Fish oil decreases tubular epithelial cell proliferation in SS+HSD rats

The development of hypertension in SS+HSD rats was associated with a 2.4-fold increase in proliferation of tubular epithelial cells, as assessed by quantitative analysis of histologic sections stained with the proliferation marker Mib-1. Tubular epithelial cell proliferation was 42% lower in SS+HSD+FO rats, compared to SS+HSD or SS+HSD+CO rats (Figure 6A). The number of glomerular Mib-1 positive cells was increased in SS+HSD or SS+HSD+CO rats, but FO did not significantly reduce the number of positive cells. To confirm these findings, Western blots prepared from homogenates of renal cortex were probed with an antibody directed against the proliferation marker PCNA. As expected, proliferative activity was increased in cortical homogenates obtained from SS+HSD and SS+HSD+CO rats, but not SS+HSD+FO rats (Figure 6B). Although hydralazine significantly reduced blood pressure in SS+HSD rats, it did not decrease PCNA expression in SS+HSD rats (Figure 6C). In our previous in vitro studies, we demonstrated that the antiproliferative effect of DHA was associated with reduced ERK activity (107). To test the in vivo relevance of this observation, we assessed p-ERK expression in renal cortical homogenates from the rats in the present study. The development of hypertension in SS+HSD rats was associated with increased expression of pERK. Dietary administration of FO, but not CO, completely abolished this effect (SS+HSD+FO vs. SS+HSD+CO; Figure 6D).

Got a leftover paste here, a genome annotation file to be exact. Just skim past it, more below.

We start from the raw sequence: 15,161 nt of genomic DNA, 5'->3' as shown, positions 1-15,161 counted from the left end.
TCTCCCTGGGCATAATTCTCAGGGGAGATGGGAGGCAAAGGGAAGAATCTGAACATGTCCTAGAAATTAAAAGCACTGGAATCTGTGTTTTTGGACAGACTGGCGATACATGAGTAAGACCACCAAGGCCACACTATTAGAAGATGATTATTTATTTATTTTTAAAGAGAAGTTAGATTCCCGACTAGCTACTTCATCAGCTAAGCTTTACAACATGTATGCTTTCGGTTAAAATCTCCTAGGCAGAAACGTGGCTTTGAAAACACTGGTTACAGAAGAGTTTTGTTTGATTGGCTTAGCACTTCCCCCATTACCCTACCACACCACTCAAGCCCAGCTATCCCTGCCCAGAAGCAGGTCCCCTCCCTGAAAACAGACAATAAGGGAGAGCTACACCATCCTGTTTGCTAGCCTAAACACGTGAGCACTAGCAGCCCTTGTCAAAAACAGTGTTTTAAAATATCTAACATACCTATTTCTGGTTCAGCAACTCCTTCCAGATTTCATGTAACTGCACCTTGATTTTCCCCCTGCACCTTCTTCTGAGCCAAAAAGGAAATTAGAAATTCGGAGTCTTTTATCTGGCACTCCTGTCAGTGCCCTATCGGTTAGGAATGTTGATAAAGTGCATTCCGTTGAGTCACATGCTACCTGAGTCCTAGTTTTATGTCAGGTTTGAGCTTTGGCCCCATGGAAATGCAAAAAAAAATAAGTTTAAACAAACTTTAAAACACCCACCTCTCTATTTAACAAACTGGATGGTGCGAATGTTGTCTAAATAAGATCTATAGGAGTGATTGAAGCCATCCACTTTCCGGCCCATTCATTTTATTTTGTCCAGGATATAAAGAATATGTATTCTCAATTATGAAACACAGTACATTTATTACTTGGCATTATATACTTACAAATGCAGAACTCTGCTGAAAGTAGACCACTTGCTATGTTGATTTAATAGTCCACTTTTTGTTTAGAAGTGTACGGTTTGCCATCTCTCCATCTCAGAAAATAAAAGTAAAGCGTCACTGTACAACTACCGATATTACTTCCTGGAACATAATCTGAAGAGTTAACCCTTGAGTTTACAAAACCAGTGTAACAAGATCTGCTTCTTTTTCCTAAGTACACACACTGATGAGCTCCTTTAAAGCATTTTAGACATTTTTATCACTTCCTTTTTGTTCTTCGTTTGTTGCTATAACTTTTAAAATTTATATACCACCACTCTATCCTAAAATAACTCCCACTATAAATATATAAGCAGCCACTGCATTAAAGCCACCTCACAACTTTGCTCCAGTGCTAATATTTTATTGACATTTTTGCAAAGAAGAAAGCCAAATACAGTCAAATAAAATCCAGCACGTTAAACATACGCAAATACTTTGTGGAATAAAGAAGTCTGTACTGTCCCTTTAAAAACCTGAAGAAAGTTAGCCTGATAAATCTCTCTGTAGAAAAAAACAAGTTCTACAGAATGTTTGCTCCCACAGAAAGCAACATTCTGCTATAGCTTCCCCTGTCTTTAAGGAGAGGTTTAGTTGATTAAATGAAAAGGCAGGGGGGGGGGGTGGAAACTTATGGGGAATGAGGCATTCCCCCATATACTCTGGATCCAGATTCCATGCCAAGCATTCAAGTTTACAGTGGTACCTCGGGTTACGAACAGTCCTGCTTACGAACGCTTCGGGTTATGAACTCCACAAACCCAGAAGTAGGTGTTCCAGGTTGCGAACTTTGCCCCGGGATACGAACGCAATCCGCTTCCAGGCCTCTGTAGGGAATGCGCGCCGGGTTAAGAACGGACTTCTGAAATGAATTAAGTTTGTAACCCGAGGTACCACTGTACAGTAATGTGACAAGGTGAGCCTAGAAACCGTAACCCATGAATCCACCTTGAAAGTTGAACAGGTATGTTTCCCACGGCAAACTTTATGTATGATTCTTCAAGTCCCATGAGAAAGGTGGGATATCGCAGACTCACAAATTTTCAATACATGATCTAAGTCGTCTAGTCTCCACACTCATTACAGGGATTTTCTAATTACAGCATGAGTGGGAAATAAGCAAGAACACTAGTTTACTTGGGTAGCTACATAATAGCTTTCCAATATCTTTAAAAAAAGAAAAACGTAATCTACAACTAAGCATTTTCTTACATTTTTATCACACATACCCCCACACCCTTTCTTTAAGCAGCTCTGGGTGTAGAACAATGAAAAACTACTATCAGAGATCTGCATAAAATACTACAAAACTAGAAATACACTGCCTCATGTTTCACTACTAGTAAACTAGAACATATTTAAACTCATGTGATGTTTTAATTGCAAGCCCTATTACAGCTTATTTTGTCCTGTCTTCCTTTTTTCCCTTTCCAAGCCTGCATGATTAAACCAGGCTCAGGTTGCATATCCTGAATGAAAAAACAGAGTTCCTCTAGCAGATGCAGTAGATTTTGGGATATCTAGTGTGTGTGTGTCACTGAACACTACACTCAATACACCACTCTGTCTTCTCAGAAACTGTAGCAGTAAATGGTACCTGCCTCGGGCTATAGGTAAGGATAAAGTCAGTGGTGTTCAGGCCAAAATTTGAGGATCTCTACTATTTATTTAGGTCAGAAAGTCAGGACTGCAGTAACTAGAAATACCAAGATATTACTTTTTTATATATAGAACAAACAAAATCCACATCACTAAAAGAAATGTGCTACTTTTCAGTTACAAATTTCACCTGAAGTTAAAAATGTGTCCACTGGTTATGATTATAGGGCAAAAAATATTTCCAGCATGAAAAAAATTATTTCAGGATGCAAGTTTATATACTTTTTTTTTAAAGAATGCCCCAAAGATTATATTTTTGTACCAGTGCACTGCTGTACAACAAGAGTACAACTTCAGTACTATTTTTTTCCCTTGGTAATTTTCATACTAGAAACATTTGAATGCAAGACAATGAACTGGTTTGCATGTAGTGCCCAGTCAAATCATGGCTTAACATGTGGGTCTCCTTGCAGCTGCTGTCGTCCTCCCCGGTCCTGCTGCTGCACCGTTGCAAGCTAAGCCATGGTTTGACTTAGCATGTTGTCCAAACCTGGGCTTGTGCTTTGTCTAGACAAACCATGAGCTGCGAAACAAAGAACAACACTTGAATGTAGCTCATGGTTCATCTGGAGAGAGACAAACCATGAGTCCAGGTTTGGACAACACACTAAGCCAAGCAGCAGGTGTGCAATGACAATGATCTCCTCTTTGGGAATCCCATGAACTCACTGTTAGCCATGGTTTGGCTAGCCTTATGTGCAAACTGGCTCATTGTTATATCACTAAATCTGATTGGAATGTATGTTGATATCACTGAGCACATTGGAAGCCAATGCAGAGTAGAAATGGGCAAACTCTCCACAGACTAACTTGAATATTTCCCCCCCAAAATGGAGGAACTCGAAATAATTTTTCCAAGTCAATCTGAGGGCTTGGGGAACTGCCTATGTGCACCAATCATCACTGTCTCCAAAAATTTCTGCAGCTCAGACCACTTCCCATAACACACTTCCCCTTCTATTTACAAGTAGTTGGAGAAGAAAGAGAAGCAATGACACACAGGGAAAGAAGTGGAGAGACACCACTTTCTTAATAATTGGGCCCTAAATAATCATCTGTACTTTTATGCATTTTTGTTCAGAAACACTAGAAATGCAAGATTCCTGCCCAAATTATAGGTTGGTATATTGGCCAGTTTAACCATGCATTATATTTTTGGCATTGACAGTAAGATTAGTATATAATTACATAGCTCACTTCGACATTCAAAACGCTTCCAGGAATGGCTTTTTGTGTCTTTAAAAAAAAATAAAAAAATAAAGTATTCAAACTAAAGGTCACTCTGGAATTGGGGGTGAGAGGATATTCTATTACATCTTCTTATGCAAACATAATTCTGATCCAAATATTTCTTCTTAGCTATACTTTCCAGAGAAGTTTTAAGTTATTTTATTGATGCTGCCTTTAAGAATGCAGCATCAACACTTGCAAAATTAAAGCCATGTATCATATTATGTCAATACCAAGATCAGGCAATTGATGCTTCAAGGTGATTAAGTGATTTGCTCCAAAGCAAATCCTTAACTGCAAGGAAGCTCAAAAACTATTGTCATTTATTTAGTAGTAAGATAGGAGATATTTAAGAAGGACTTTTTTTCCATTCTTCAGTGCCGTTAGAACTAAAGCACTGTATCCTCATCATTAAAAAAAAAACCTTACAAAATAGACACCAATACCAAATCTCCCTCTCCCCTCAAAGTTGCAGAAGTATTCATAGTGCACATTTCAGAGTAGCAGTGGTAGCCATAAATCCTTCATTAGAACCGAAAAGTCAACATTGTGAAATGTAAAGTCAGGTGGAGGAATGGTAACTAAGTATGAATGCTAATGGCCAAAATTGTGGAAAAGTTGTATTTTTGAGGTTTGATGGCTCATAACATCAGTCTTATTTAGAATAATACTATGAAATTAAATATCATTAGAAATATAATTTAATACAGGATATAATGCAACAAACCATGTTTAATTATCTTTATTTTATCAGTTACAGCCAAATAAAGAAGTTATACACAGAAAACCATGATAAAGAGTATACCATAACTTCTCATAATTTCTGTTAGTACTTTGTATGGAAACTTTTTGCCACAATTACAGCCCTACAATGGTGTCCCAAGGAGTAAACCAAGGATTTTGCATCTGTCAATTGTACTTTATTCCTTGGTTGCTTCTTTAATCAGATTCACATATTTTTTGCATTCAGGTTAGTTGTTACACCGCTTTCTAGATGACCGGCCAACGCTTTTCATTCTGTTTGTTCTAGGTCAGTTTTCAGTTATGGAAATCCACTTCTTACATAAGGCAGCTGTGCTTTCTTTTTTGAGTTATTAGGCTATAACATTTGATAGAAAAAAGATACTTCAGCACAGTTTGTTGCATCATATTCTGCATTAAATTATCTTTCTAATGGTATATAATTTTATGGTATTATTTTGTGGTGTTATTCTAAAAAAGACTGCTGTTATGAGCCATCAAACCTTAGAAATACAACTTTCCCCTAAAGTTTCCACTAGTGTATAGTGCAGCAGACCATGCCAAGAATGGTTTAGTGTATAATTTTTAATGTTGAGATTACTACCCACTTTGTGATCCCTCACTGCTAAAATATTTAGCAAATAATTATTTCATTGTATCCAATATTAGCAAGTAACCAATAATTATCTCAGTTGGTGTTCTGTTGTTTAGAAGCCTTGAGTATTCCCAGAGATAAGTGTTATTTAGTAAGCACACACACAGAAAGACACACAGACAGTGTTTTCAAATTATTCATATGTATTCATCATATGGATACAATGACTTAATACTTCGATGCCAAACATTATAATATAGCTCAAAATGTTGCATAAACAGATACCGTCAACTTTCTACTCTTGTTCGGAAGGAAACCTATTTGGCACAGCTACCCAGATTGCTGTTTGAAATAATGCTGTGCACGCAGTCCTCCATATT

Figure 6Figure 6Figure 6Figure 6
Fish oil has an antiproliferative effect in Dahl SS rats on a high-salt diet

FO reduces inflammation in SS+HSD rats

Interstitial inflammation is a well recognized feature of renal lesions in SS+HSD rats. Interstitial influx of macrophages, lymphocytes, and plasma cells may directly contribute to the chronic histopathologic lesions associated with this model. In vitro and ex vivo studies have shown that FO has potent anti-inflammatory effects (2, 13, 24, 102). We therefore sought to determine whether macrophage influx was lower in SS+HSD+FO rats, as compared to SS+HSD+CO rats. Histologic sections were stained with the macrophage marker ED1, and the number of ED1-positive interstitial cells per 200× field was quantitated. SS+HSD rats had nearly 6-times more ED1-positive cells, compared to SR+HSD rats (Figure 7A). The number of positive cells in SS+HSD+FO rats was 23% lower than those in SS+HSD or SS+HSD+CO rats (P<0.05). Administration of 25% CO did not reduce the number of ED1-positive cells (Figure 7A).

Figure 7Figure 7Figure 7
Fish oil reduces salt-induced inflammation in Dahl SS rats

FO reduces NF-κB activity in SS+HSD rats